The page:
Anti-transglutaminase antibody assay of the culture medium of intestinal biopsy specimens can improve the accuracy of celiac disease diagnosis.Clin Chem 2006; 52(6):1175-80CC
We measured anti-transglutaminase (anti-tTG) antibody in the culture medium of intestinal biopsy specimens from patients with suspected celiac disease (CD) and evaluated the relationship between antibody production and severity of intestinal mucosal damage.
We performed diagnostic testing for CD on 273 consecutive patients. In addition to routine histologic evaluation of duodenal biopsy specimens, we assayed anti-tTG antibodies in serum and in the culture medium of duodenal biopsy specimens.
CD was diagnosed in 191 of the 273 patients. Sensitivity and specificity of the serum anti-endomysium (EmA) and anti-tTG assays were 83% and 85% and 99% and 95%, respectively, and both had 88% diagnostic accuracy. EmA and anti-tTG assayed in the culture medium had 98% sensitivity, 100% specificity, and 98% diagnostic accuracy (vs serum assays; P <0.0001). Twenty-nine CD patient specimens (16%) were negative for serum anti-tTG and EmA; for 24 of these patients, anti-tTG assay of the culture medium was positive. The CD patients whose biopsy specimens were positive for serum antibodies showed the following intestinal histologies: total villous atrophy, 35%; severe villous atrophy, 25%; mild atrophy, 25%; villi with no atrophy but with increased intraepithelial lymphocytes, 15%. None of the CD patients whose specimens were negative for serum antibodies showed total or severe villous atrophy; 77% had mild villous atrophy, and 23% had no villous atrophy but had increased intraepithelial lymphocyte counts. Mild villous atrophy was also seen in specimens from approximately 15% of patients without CD.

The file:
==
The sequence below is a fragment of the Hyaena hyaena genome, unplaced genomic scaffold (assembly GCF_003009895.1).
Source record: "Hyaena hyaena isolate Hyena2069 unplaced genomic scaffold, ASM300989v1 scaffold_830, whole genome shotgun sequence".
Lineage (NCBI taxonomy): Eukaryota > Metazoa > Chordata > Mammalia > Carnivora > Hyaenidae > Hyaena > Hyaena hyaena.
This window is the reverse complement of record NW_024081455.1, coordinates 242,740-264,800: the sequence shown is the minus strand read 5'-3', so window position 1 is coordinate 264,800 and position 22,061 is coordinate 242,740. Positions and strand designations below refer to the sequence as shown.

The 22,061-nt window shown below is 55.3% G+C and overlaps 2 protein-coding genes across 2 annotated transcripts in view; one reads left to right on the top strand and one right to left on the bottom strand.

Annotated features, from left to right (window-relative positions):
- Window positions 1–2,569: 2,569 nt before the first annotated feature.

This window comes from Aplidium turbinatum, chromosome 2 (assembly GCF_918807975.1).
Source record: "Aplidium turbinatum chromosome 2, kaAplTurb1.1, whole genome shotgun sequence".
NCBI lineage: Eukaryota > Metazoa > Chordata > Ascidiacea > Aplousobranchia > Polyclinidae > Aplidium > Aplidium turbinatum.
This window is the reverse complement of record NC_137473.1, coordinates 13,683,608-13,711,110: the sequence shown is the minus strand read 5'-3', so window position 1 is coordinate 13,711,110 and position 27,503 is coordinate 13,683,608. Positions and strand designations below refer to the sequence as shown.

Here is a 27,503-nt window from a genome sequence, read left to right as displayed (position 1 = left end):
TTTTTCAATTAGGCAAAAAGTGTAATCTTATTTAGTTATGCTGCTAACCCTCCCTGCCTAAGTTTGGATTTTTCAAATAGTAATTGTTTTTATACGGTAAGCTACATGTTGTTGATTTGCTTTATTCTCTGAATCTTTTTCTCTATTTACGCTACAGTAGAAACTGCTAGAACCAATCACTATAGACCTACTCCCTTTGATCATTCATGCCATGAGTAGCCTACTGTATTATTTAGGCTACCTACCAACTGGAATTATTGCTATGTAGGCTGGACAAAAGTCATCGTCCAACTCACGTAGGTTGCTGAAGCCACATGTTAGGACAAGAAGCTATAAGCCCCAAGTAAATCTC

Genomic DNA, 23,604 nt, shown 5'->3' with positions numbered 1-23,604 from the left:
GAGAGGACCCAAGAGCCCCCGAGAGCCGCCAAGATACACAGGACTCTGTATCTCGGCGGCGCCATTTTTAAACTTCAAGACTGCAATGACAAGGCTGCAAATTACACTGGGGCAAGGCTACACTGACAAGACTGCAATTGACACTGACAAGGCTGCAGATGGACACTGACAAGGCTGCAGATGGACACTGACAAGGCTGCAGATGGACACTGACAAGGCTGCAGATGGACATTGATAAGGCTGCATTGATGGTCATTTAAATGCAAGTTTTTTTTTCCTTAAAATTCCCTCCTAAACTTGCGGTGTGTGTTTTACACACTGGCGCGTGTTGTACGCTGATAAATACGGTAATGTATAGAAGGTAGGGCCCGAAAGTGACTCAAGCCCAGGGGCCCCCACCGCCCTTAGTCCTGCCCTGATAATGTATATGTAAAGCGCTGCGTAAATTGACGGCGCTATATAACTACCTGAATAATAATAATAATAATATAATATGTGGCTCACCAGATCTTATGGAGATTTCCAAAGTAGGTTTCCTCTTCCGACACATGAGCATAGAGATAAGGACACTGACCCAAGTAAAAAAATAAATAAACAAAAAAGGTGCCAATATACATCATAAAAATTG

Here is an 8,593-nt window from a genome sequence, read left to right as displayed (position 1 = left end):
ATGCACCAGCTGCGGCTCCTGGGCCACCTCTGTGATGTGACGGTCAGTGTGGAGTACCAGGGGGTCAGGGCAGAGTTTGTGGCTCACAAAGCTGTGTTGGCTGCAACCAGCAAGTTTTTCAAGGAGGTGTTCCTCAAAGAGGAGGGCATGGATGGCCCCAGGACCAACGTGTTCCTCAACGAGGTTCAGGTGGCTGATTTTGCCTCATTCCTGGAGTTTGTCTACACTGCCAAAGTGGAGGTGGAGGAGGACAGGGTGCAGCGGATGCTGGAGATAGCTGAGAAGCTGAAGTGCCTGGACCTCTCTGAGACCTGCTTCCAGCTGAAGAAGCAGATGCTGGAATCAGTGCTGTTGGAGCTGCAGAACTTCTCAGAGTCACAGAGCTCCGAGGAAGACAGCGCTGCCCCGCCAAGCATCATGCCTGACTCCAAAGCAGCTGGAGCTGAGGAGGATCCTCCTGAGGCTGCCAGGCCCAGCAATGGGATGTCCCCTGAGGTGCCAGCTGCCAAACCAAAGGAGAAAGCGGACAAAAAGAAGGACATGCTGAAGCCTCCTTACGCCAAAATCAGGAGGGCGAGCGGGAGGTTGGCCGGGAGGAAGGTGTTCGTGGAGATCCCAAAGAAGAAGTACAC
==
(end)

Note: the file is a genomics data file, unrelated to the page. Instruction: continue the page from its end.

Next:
Anti-tTG assay of the culture medium of biopsy specimens can improve the accuracy of CD diagnosis in patients negative for serum antibodies.